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EOY 2012

June 6, 2012

The Obligatory End-of-the-Year Reflection

This past year has been so tiring that I was just never able to post as much as I wanted. Even my Interactive Notebook project has been more miss than hit (although I will be posting some more sections as soon as I upload them to scribd). So, while I’ve lost the opportunity to reflect on individual lessons because I’ve forgotten specifics, I can still list some general themes from this past year.

What Didn’t Work

  • Homework – My Algebra 3 kids figured out how to play the game early on. I’d say about 4-5 kids in each class actually did the homework, but those that didn’t do it figured out they could copy down the problems as I went over them and still get the 1 point credit. My Geometry students were horrible about doing homework. I’d say I only had about 10 of my 120 students do HW on a regular basis.
    • Ideas – In A3, I think I’m going to stop accepting late homework. If they want the homework points (and these are the types of kids who know how to work points), they may be more inclined to actually do the work. I think I’m also going to assign the whole list of problems as homework instead of the current system of some as “practice problems” and some as “homework”. That worked in my Master’s class, but not with HS seniors. For my Geometry students, I think I’m going to set up a policy that if you miss three HW assignments and have a failing grade, you will serve after-school detention. S and I did that a couple of years ago, and that seemed to help. I’m also going to make sure I do not refer to homework as “extra credit” — it’s hard to erase that kind of mindset.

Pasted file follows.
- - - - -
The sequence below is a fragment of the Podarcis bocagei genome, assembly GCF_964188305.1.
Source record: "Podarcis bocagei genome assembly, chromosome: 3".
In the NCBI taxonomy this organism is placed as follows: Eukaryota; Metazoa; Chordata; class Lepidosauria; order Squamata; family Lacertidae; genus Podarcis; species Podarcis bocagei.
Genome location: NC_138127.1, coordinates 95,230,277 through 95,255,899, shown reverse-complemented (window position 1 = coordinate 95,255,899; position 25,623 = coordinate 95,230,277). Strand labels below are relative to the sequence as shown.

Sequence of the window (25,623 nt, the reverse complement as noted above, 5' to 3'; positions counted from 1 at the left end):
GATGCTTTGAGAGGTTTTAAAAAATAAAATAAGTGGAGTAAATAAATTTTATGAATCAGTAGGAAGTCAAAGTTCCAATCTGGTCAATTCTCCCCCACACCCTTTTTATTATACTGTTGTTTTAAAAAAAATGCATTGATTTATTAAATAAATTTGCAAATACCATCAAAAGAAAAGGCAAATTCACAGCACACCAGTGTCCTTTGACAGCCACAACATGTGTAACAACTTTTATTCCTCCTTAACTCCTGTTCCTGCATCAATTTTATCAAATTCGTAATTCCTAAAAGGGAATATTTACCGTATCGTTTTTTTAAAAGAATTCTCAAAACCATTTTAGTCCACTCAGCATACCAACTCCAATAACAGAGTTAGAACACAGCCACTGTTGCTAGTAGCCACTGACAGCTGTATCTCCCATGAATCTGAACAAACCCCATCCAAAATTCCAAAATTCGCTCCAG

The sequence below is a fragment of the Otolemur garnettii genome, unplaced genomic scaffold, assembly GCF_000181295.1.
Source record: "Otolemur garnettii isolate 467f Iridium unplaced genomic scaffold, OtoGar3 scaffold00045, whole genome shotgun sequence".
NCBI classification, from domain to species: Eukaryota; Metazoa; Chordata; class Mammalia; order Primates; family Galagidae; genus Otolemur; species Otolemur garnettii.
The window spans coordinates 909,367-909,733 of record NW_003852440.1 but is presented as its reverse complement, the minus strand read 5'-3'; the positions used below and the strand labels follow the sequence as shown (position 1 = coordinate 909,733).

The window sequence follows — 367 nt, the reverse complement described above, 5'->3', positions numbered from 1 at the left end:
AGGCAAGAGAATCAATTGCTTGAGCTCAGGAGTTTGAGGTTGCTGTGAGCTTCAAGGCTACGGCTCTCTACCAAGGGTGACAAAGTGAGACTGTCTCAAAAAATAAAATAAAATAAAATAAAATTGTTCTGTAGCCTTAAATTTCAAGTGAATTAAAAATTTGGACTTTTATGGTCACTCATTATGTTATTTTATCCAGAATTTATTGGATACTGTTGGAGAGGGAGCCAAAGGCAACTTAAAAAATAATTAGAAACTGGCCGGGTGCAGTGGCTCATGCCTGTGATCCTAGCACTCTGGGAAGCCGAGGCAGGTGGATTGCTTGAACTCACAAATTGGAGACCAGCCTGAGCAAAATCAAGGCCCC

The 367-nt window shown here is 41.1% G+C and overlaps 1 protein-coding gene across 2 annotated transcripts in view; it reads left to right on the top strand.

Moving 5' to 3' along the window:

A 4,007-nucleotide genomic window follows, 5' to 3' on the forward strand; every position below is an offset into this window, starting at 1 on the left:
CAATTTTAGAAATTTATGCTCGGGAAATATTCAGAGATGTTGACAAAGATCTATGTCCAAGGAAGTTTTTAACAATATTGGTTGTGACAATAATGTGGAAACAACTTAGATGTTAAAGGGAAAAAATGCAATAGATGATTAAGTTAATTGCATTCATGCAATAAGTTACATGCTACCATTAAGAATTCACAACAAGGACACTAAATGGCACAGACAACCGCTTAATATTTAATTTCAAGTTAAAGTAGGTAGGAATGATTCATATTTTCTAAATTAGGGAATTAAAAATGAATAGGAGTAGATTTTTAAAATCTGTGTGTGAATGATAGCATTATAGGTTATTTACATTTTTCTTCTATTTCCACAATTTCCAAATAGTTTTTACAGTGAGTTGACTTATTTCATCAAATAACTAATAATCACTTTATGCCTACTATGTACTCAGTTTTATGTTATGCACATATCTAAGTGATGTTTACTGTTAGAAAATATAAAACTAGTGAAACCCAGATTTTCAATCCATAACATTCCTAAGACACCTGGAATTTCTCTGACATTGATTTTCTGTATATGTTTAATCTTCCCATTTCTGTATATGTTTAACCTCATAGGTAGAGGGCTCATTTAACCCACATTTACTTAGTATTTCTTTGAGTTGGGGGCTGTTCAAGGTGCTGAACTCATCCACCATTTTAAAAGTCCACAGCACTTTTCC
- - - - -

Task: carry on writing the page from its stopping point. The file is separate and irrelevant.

• Projects in A3 – This was a good idea that I fell down on as the year went by. My idea was to end each six weeks with a fun/interesting group project that would relate back to what we had been studying. Some of the projects worked, but some of them just devolved into free days. I need to toss the ones that didn’t and find ones that are more rigorous.
  • The Pencil Corral – Using someone’s idea (I can’t remember who), I wrapped velcro around the upper part of some pencils and mounted them to one of my chalkboards. For about 9 weeks or so, this totally worked — students had pencils with erasers to use, and I got my pencils back. Then things started to fall apart — first, students began taking the erasers I had added to the pencils, and then they began taking the pencils themselves. I was never diligent enough about checking for pencils before the end of class. I tried attaching spoons to the pencils (since I’m too cheap to buy fake flowers), but that had three problems: 1) no eraser; 2) as the pencils got shorter, the spoons got in the way; and 3) students unwrapped the tape, removed the spoons, and took the pencils anyway.
    • Ideas – I’m going to try attaching spoons to mechanical pencils. I’ve done a few sample ones, and I think it will work. This time, I’m wrapping the pencils with electrical tape which should be harder to remove. The mechanical pencils mean that I won’t have to worry about their having to sharpen the pencils. We’ll see.
  • Graphing on the NSpire Calculators – I like a lot of things about this calculator; I think TI has done a good job in quite a few areas of updating the TI-84. I like the idea of uploading activities to the calculators for kids to use in exploring math, especiall Geometry. That being said, the new NSpires (we got the pretty CXs) were often more of a hindrance than a help. My biggest pet peeve would be the change to my dearly beloved tables. In the TI-83/84, you could put in a function in “Y=”, press Graph and see the graph; you could then (or instead) press 2nd-Graph and see a table of values. I hate the NSpire’s updating of this whole process. Yes, the graphs are pretty in color. Yes, I’m glad they set the default screen to “Square”. I WANT MY TABLE BACK!! I don’t want the little half-screen abomination that you have to press Ctrl-T to even make show up. My only consolation is that since TAKS is gone, I don’t have to worry about “reviewing” graphing and functions with my sophomores.